A few beautiful things in life have a special meaning. Only to you. Something you cherish. They may be as fleeting as a thought, but they stay with you, coming at you at random moments. Powerful, evoking emotions, influencing you. Few things in life stay with you, in this way.
In my world, which includes a lot of reading, some of these things that stayed with me, a lot of these things, actually, came from books. Stories. Poetry. A perfectly written line. A beautiful sentence.
It’s exactly like that science experiment I did in school. A column of water and a tuning fork held over it. At that perfect height, the sound of the tuning fork resonates, reverberates, until it’s a beautiful, perfect, loud note. Music.
These words that’s stayed with me were exactly the same.
To relive some of these with you, has been almost a walk through memory lane.
I remember, I remember,
The house where I was born,
The little window where the sun
Came peeping in at morn;
I remember, I remember,
The fir trees dark and high;
I used to think their slender tops
Were close against the sky:
It was a childish ignorance,
But now ’tis little joy
To know I’m farther off from heav’n
Than when I was a boy.
That was I remember, I remember by Thomas Hood. I learnt most of these poems for competitions, declamations. I didn’t appreciate them then. But they come back to me now, at odd moments.
This one, nostalgia.
Some people decorate their rooms, their walls with pictures. I wish I could with words.
I have a little shadow that goes in and out with me,
And what can be the use of him is more than I can see.
He is very, very like me from the heels up to the head;
And I see him jump before me, when I jump into my bed.
One morning, very early, before the sun was up,
I rose and found the shining dew on every buttercup;
But my lazy little shadow, like an arrant sleepy-head,
Had stayed at home behind me and was fast asleep in bed.
Silly. Capturing childhood. It’s joy. It’s innocence. It’s security. My shadow, by Robert Louis Stevenson.
Another one that stuck with me, even though I didn’t understand it at that time, I was eight, but still-
Ozymandias- Percy Bysshe Shelley
I met a traveller from an antique land,
Who said—“Two vast and trunkless legs of stone
Stand in the desert. . . . Near them, on the sand,
Half sunk a shattered visage lies, whose frown,
And wrinkled lip, and sneer of cold command,
Tell that its sculptor well those passions read
Which yet survive, stamped on these lifeless things,
The hand that mocked them, and the heart that fed;
And on the pedestal, these words appear:
My name is Ozymandias, King of Kings;
Look on my Works, ye Mighty, and despair!
Nothing beside remains. Round the decay
Of that colossal Wreck, boundless and bare
The lone and level sands stretch far away.
To me, these words held power. A sadness and a wondering at the foolishness of it all. The human preoccupation with raising huge monuments to leave behind on earth, and the trouble taken for it, and look what remains.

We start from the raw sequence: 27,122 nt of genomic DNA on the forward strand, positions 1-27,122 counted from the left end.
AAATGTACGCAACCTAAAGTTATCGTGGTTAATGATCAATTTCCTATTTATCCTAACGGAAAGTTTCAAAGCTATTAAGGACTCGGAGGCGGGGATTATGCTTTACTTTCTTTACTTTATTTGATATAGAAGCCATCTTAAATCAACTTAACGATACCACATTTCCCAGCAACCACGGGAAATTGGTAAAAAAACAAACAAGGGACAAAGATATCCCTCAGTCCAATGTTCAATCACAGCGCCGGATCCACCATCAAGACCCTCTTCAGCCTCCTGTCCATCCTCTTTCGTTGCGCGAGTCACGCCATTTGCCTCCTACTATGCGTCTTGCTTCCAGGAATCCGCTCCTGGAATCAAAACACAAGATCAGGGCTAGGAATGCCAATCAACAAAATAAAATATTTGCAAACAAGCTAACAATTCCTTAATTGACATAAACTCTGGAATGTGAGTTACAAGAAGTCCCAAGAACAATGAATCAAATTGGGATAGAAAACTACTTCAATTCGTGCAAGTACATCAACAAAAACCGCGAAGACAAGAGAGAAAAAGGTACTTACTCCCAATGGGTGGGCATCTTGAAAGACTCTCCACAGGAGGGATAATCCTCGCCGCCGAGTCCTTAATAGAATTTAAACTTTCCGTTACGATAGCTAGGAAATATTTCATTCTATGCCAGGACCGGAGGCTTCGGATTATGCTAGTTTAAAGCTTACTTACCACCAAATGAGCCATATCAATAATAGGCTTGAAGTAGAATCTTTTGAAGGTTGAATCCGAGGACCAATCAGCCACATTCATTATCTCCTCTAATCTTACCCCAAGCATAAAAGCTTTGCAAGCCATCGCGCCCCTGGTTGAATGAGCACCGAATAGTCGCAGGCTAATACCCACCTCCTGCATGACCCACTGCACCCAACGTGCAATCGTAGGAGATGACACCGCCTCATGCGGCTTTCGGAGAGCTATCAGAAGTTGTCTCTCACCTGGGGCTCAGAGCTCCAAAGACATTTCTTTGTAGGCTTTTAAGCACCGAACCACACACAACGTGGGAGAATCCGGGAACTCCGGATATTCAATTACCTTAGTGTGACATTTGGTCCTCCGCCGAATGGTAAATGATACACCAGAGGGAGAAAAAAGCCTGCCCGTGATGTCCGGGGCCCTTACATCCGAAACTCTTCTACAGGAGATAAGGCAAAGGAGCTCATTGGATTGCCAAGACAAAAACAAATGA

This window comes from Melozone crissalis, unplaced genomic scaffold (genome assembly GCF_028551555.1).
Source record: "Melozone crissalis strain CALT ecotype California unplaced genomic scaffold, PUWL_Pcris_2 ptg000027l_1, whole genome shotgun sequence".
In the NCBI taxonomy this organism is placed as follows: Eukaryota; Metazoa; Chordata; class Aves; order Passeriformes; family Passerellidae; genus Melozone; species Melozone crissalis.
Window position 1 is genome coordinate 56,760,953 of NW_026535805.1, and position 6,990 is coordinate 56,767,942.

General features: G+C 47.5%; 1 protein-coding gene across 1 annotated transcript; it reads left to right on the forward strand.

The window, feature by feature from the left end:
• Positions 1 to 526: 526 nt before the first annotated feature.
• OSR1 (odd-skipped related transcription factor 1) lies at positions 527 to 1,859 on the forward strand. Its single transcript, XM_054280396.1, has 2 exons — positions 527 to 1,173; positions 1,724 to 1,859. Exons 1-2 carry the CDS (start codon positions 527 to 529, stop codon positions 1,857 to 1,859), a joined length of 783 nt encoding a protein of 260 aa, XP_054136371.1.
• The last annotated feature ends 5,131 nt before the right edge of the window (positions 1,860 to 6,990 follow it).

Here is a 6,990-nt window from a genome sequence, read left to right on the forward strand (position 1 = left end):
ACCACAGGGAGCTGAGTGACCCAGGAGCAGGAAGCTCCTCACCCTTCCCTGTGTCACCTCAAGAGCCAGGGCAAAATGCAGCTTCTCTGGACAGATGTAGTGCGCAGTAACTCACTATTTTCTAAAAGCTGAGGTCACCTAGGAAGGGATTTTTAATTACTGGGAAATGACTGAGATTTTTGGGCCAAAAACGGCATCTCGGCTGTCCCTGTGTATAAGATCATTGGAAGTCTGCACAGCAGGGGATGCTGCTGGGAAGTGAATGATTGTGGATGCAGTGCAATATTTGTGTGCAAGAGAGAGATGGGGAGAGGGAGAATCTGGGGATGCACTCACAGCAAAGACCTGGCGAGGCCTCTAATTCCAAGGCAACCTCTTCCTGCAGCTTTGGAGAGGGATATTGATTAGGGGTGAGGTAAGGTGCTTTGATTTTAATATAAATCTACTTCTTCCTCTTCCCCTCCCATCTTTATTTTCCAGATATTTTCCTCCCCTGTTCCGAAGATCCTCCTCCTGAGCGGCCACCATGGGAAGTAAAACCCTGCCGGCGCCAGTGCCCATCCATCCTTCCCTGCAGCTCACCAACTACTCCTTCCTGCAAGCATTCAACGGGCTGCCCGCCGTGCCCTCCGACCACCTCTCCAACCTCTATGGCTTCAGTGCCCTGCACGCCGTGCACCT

And how could I forget, Casabianca. That favourite at all competitions. The utter heartbreak, the unbelievable courage of it all gets me, every time. An unforgettable one indeed.
The boy stood on the burning deck
Whence all but he had fled;
The flame that lit the battle’s wreck
Shone round him o’er the dead.
Yet beautiful and bright he stood,
As born to rule the storm;
A creature of heroic blood,
A proud, though childlike form.
The flames roll’d on…he would not go
Without his father’s word;
That father, faint in death below,
His voice no longer heard.
He call’d aloud…”Say, father,say
If yet my task is done!”
He knew not that the chieftain lay
Unconscious of his son.
“Speak, father!” once again he cried
“If I may yet be gone!”
And but the booming shots replied,
And fast the flames roll’d on.
Upon his brow he felt their breath,
And in his waving hair,
And looked from that lone post of death,
In still yet brave despair;
And shouted but once more aloud,
“My father, must I stay?”
While o’er him fast, through sail and shroud
The wreathing fires made way,
They wrapt the ship in splendour wild,
They caught the flag on high,
And stream’d above the gallant child,
Like banners in the sky.
There came a burst of thunder sound…
The boy-oh! where was he?
Ask of the winds that far around
With fragments strewed the sea.
With mast, and helm, and pennon fair,
That well had borne their part;
But the noblest thing which perished there
Was that young faithful heart.
Another all time favourite of mine, is the Raven. The poem is too long and too beautiful to paste here and leave it at that. I could write a whole separate essay on it, regardless of the fact that I had to, for school. Go read it, and experience the beauty.
There are so many more poems that stayed with me. Material for more posts. So for now, farewell. Happy poetry time. Share with me your favorites, and spread the joy.
As we say in Tamil,
யாம் பெற்ற இன்பம், பெறுக இவ்வையகம்.
Let the world experience the joy that I have.